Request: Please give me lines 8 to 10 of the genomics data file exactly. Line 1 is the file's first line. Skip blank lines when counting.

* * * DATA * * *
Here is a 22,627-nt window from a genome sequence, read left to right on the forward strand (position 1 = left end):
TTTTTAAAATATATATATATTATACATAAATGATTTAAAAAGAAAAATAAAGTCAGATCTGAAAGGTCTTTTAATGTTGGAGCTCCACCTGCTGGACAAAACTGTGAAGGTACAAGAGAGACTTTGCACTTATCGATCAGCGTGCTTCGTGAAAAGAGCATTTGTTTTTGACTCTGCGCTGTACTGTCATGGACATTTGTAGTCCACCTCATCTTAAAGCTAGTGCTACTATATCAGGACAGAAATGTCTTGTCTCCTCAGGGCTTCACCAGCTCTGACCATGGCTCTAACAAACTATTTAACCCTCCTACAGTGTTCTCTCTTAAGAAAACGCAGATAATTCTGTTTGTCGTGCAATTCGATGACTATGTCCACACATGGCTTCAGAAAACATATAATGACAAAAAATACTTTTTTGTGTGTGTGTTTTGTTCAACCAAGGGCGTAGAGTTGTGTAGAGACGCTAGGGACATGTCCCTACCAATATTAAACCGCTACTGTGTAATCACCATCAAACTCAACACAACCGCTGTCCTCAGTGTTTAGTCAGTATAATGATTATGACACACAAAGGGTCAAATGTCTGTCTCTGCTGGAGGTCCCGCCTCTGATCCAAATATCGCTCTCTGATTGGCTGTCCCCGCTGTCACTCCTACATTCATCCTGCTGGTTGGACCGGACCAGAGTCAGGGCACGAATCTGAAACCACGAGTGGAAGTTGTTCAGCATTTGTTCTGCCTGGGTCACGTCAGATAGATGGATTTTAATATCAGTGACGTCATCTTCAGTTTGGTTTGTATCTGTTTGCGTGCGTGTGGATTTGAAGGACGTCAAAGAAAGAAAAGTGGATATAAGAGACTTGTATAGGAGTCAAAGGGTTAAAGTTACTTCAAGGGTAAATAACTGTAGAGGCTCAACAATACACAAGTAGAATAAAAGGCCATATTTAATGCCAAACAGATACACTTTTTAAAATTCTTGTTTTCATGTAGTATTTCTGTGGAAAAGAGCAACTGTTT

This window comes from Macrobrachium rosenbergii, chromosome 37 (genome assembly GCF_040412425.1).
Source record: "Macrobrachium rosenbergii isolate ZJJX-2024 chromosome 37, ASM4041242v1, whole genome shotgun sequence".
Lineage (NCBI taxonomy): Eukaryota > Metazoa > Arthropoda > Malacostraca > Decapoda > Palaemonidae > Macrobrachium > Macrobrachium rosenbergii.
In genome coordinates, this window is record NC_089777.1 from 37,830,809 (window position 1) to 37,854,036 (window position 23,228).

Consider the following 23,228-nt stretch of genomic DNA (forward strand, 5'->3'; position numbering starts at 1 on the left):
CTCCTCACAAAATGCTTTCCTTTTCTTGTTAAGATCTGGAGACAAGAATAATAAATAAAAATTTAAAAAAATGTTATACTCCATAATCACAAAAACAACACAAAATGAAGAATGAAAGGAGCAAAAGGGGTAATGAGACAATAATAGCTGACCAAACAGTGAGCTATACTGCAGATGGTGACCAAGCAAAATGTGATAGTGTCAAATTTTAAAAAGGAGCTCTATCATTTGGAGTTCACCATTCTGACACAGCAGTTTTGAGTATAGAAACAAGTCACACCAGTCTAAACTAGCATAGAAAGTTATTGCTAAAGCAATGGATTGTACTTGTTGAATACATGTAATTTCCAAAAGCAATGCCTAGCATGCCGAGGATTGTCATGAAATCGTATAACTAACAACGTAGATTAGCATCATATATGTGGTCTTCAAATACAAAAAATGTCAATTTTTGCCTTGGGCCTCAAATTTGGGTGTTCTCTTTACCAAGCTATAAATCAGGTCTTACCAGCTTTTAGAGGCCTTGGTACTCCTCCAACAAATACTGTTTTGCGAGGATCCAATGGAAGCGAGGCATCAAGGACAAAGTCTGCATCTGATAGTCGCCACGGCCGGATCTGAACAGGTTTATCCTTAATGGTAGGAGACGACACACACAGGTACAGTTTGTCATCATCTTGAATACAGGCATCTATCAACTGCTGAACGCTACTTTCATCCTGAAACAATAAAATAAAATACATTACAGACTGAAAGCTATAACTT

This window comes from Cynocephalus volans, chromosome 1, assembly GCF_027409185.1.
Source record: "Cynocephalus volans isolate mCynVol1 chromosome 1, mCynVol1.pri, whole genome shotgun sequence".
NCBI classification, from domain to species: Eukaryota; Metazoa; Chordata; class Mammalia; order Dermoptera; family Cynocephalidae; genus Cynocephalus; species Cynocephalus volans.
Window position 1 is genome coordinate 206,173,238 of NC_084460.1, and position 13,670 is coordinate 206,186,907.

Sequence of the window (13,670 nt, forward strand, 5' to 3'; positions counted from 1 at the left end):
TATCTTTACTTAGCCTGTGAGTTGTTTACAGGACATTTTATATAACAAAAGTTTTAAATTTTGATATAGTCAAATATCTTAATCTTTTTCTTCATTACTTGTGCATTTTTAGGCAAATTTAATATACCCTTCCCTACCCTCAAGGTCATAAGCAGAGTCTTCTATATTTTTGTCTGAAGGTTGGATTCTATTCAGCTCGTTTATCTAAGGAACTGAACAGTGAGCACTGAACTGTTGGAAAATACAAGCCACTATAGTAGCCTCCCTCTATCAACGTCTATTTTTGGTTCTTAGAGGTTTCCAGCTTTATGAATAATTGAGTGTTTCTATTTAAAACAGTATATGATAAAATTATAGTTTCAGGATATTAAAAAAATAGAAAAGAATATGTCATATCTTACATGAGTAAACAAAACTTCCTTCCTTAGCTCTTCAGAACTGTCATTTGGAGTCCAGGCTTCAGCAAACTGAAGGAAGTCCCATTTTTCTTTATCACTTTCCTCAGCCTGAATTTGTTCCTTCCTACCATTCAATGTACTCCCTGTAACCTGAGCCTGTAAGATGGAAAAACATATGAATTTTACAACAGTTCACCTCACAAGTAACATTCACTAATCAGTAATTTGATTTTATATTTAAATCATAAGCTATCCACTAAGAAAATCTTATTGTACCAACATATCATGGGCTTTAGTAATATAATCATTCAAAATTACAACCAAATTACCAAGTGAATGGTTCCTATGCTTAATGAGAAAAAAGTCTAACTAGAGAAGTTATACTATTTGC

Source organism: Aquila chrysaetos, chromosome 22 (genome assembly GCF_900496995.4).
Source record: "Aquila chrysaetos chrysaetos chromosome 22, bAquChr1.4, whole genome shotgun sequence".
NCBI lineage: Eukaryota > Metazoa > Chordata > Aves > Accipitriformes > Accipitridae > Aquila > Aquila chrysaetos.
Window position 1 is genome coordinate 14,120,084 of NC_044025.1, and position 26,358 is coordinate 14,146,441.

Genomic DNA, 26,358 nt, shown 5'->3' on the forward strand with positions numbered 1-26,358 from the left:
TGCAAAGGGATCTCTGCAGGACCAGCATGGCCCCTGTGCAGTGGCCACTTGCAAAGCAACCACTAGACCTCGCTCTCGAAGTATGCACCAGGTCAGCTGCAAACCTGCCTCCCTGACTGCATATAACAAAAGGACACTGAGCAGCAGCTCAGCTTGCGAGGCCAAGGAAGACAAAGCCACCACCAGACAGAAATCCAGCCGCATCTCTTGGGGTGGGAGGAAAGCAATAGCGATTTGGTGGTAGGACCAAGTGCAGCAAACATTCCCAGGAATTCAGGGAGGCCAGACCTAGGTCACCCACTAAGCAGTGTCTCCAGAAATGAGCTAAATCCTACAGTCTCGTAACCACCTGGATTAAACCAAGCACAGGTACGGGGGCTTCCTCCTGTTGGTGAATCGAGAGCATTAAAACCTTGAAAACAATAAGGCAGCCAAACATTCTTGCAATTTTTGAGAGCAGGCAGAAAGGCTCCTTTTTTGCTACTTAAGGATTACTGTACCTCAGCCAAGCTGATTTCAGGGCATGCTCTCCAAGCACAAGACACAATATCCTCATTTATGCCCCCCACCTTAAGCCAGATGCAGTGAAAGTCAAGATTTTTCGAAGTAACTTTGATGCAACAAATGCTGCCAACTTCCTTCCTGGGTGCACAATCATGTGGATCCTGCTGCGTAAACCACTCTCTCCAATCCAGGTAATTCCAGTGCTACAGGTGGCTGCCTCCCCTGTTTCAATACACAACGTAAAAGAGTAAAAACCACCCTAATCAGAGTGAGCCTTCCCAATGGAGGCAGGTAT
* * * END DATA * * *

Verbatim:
CTCCTCACAAAATGCTTTCCTTTTCTTGTTAAGATCTGGAGACAAGAATAATAAATAAAAATTTAAAAAAATGTTATACTCCATAATCACAAAAACAACACAAAATGAAGAATGAAAGGAGCAAAAGGGGTAATGAGACAATAATAGCTGACCAAACAGTGAGCTATACTGCAGATGGTGACCAAGCAAAATGTGATAGTGTCAAATTTTAAAAAGGAGCTCTATCATTTGGAGTTCACCATTCTGACACAGCAGTTTTGAGTATAGAAACAAGTCACACCAGTCTAAACTAGCATAGAAAGTTATTGCTAAAGCAATGGATTGTACTTGTTGAATACATGTAATTTCCAAAAGCAATGCCTAGCATGCCGAGGATTGTCATGAAATCGTATAACTAACAACGTAGATTAGCATCATATATGTGGTCTTCAAATACAAAAAATGTCAATTTTTGCCTTGGGCCTCAAATTTGGGTGTTCTCTTTACCAAGCTATAAATCAGGTCTTACCAGCTTTTAGAGGCCTTGGTACTCCTCCAACAAATACTGTTTTGCGAGGATCCAATGGAAGCGAGGCATCAAGGACAAAGTCTGCATCTGATAGTCGCCACGGCCGGATCTGAACAGGTTTATCCTTAATGGTAGGAGACGACACACACAGGTACAGTTTGTCATCATCTTGAATACAGGCATCTATCAACTGCTGAACGCTACTTTCATCCTGAAACAATAAAATAAAATACATTACAGACTGAAAGCTATAACTT

This window comes from Cynocephalus volans, chromosome 1, assembly GCF_027409185.1.
Source record: "Cynocephalus volans isolate mCynVol1 chromosome 1, mCynVol1.pri, whole genome shotgun sequence".